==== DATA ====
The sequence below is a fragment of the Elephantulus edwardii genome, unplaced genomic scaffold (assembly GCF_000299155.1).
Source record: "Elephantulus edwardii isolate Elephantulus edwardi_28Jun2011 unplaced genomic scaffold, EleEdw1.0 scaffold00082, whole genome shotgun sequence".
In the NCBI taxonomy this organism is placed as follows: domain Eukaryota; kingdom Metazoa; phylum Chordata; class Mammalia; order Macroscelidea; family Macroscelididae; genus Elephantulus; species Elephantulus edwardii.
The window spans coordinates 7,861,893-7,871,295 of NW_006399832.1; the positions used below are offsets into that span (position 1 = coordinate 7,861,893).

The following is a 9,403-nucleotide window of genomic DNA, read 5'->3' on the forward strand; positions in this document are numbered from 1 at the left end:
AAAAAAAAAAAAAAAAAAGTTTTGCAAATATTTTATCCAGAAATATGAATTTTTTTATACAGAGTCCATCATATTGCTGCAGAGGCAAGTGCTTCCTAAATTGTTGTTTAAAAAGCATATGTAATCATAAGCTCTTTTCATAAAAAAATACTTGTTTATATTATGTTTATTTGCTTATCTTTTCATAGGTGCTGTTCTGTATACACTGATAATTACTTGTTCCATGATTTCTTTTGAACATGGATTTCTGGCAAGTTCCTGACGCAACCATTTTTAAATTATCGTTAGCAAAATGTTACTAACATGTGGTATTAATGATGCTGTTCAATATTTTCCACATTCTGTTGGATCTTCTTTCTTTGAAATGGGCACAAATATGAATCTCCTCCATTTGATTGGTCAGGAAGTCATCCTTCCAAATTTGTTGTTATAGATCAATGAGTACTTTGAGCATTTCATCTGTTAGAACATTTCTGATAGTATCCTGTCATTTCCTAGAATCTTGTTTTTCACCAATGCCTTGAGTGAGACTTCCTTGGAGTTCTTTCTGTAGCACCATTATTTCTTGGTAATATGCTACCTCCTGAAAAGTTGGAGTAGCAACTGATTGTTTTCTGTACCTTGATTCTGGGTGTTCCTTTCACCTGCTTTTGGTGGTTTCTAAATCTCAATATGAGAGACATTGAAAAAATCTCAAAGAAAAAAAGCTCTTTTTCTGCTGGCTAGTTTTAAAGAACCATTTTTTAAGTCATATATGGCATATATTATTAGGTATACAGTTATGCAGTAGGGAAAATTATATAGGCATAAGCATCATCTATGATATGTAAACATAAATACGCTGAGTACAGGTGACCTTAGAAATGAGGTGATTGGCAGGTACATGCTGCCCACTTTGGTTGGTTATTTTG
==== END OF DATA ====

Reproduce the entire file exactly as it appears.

The sequence below is a fragment of the Elephantulus edwardii genome, unplaced genomic scaffold (assembly GCF_000299155.1).
Source record: "Elephantulus edwardii isolate Elephantulus edwardi_28Jun2011 unplaced genomic scaffold, EleEdw1.0 scaffold00082, whole genome shotgun sequence".
In the NCBI taxonomy this organism is placed as follows: domain Eukaryota; kingdom Metazoa; phylum Chordata; class Mammalia; order Macroscelidea; family Macroscelididae; genus Elephantulus; species Elephantulus edwardii.
The window spans coordinates 7,861,893-7,871,295 of NW_006399832.1; the positions used below are offsets into that span (position 1 = coordinate 7,861,893).

The following is a 9,403-nucleotide window of genomic DNA, read 5'->3' on the forward strand; positions in this document are numbered from 1 at the left end:
AAAAAAAAAAAAAAAAAAGTTTTGCAAATATTTTATCCAGAAATATGAATTTTTTTATACAGAGTCCATCATATTGCTGCAGAGGCAAGTGCTTCCTAAATTGTTGTTTAAAAAGCATATGTAATCATAAGCTCTTTTCATAAAAAAATACTTGTTTATATTATGTTTATTTGCTTATCTTTTCATAGGTGCTGTTCTGTATACACTGATAATTACTTGTTCCATGATTTCTTTTGAACATGGATTTCTGGCAAGTTCCTGACGCAACCATTTTTAAATTATCGTTAGCAAAATGTTACTAACATGTGGTATTAATGATGCTGTTCAATATTTTCCACATTCTGTTGGATCTTCTTTCTTTGAAATGGGCACAAATATGAATCTCCTCCATTTGATTGGTCAGGAAGTCATCCTTCCAAATTTGTTGTTATAGATCAATGAGTACTTTGAGCATTTCATCTGTTAGAACATTTCTGATAGTATCCTGTCATTTCCTAGAATCTTGTTTTTCACCAATGCCTTGAGTGAGACTTCCTTGGAGTTCTTTCTGTAGCACCATTATTTCTTGGTAATATGCTACCTCCTGAAAAGTTGGAGTAGCAACTGATTGTTTTCTGTACCTTGATTCTGGGTGTTCCTTTCACCTGCTTTTGGTGGTTTCTAAATCTCAATATGAGAGACATTGAAAAAATCTCAAAGAAAAAAAGCTCTTTTTCTGCTGGCTAGTTTTAAAGAACCATTTTTTAAGTCATATATGGCATATATTATTAGGTATACAGTTATGCAGTAGGGAAAATTATATAGGCATAAGCATCATCTATGATATGTAAACATAAATACGCTGAGTACAGGTGACCTTAGAAATGAGGTGATTGGCAGGTACATGCTGCCCACTTTGGTTGGTTATTTTG